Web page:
We picked up this story from MacRumors, highlighting a piece published by The Washington Post. In it, Post writer Geoffrey Fowler, working alongside a business focused on digital privacy, subjected his phone to a day of data analysis, using custom-built software to collect information about what the device did on its own — that is, with tasks running in the background.

Fowler reported that the results were startling, finding that unexpected apps used his phone’s “background refresh” feature and often quite frequently at that. Background refresh is the type of service that allows your email app to download new messages when they arrive automatically; the app “refreshes” its data by connecting to the web and checking in with a server in the background. The data transmissions that Fowler discovered were just as surprising.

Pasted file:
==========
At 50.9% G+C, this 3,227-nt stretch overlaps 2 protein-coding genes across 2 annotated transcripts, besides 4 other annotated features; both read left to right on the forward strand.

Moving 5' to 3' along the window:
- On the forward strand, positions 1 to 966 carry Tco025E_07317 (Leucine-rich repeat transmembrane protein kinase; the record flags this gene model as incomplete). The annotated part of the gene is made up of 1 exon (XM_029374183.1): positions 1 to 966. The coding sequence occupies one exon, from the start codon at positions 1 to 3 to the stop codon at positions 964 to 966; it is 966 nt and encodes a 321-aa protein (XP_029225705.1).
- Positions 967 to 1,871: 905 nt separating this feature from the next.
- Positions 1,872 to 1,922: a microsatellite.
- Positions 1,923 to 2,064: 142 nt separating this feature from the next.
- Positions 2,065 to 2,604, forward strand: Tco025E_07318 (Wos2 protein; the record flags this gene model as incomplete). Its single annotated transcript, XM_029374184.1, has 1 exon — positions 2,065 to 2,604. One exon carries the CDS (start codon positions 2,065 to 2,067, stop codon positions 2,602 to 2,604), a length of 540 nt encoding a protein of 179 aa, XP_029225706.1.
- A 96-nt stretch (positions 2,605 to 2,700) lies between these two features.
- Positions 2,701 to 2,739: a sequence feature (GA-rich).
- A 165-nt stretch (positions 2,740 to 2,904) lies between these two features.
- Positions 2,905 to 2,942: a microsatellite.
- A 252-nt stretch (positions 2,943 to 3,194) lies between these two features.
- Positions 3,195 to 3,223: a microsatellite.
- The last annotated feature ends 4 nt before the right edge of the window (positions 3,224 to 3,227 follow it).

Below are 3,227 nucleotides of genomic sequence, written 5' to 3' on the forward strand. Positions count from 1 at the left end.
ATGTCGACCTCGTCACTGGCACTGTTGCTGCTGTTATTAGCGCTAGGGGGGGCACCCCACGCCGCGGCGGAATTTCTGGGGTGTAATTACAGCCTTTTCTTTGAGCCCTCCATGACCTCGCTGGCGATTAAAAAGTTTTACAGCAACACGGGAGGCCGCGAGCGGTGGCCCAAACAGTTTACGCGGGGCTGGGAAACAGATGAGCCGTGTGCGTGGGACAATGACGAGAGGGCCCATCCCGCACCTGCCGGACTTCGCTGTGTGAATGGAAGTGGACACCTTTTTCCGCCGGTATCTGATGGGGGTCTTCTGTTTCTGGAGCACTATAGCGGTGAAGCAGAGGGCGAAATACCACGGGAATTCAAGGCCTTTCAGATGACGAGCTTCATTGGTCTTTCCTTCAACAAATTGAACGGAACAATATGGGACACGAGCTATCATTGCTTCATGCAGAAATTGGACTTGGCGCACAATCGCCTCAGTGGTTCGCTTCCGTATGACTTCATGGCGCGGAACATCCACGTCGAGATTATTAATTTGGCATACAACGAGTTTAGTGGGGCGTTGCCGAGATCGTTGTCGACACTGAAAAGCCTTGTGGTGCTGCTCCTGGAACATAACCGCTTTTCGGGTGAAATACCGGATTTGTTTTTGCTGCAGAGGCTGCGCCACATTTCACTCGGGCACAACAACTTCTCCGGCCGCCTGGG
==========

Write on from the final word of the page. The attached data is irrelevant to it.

Throughout one night, servers from three separate companies — Amplitude, Appboy, and Demdex — communicated with apps on Fowler’s phone to collect information such as his phone number and email, digital fingerprints (e.g., unique identifiers to build a device profile), and more. 

Now, if your first thought is, “He must be using some crappy apps,” that’s not an unreasonable response; we’ve covered the concerns surrounding unsavory app developers here on The Checklist many times. However, the apps in play here are likely ones that you know because they come from some big-name players — Yelp, Spotify, The Weather Channel, Microsoft OneDrive, and funnily enough, even one of The Washington Post’s own apps.